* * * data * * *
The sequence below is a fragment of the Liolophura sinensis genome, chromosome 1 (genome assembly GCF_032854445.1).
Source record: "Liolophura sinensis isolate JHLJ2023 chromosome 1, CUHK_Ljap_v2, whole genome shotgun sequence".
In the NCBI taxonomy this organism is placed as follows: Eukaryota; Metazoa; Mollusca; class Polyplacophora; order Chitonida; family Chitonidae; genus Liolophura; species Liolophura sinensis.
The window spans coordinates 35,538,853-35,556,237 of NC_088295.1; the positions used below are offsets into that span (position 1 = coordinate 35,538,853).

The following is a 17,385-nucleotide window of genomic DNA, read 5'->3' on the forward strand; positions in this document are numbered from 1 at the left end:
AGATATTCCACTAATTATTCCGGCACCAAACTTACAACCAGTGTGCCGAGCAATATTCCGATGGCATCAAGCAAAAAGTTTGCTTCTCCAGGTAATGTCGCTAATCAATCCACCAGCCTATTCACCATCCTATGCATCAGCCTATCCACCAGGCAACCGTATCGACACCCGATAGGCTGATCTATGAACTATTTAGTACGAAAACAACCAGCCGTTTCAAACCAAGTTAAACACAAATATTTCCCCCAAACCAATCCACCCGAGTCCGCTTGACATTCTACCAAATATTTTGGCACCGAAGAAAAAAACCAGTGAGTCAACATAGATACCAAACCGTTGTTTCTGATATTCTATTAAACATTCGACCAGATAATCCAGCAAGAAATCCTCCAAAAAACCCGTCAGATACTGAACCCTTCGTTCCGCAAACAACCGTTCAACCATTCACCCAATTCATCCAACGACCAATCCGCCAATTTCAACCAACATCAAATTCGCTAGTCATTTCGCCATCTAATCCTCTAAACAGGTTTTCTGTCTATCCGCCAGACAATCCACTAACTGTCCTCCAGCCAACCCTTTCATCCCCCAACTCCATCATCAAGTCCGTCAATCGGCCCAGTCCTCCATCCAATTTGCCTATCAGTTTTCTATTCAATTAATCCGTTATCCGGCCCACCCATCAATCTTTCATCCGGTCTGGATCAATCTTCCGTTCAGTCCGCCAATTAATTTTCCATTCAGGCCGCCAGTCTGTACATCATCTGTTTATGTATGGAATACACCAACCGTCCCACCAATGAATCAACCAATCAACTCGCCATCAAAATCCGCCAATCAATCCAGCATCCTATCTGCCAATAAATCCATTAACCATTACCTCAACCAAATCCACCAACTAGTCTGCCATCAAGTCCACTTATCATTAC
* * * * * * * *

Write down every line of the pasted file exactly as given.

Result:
The sequence below is a fragment of the Liolophura sinensis genome, chromosome 1 (genome assembly GCF_032854445.1).
Source record: "Liolophura sinensis isolate JHLJ2023 chromosome 1, CUHK_Ljap_v2, whole genome shotgun sequence".
In the NCBI taxonomy this organism is placed as follows: Eukaryota; Metazoa; Mollusca; class Polyplacophora; order Chitonida; family Chitonidae; genus Liolophura; species Liolophura sinensis.
The window spans coordinates 35,538,853-35,556,237 of NC_088295.1; the positions used below are offsets into that span (position 1 = coordinate 35,538,853).

The following is a 17,385-nucleotide window of genomic DNA, read 5'->3' on the forward strand; positions in this document are numbered from 1 at the left end:
AGATATTCCACTAATTATTCCGGCACCAAACTTACAACCAGTGTGCCGAGCAATATTCCGATGGCATCAAGCAAAAAGTTTGCTTCTCCAGGTAATGTCGCTAATCAATCCACCAGCCTATTCACCATCCTATGCATCAGCCTATCCACCAGGCAACCGTATCGACACCCGATAGGCTGATCTATGAACTATTTAGTACGAAAACAACCAGCCGTTTCAAACCAAGTTAAACACAAATATTTCCCCCAAACCAATCCACCCGAGTCCGCTTGACATTCTACCAAATATTTTGGCACCGAAGAAAAAAACCAGTGAGTCAACATAGATACCAAACCGTTGTTTCTGATATTCTATTAAACATTCGACCAGATAATCCAGCAAGAAATCCTCCAAAAAACCCGTCAGATACTGAACCCTTCGTTCCGCAAACAACCGTTCAACCATTCACCCAATTCATCCAACGACCAATCCGCCAATTTCAACCAACATCAAATTCGCTAGTCATTTCGCCATCTAATCCTCTAAACAGGTTTTCTGTCTATCCGCCAGACAATCCACTAACTGTCCTCCAGCCAACCCTTTCATCCCCCAACTCCATCATCAAGTCCGTCAATCGGCCCAGTCCTCCATCCAATTTGCCTATCAGTTTTCTATTCAATTAATCCGTTATCCGGCCCACCCATCAATCTTTCATCCGGTCTGGATCAATCTTCCGTTCAGTCCGCCAATTAATTTTCCATTCAGGCCGCCAGTCTGTACATCATCTGTTTATGTATGGAATACACCAACCGTCCCACCAATGAATCAACCAATCAACTCGCCATCAAAATCCGCCAATCAATCCAGCATCCTATCTGCCAATAAATCCATTAACCATTACCTCAACCAAATCCACCAACTAGTCTGCCATCAAGTCCACTTATCATTAC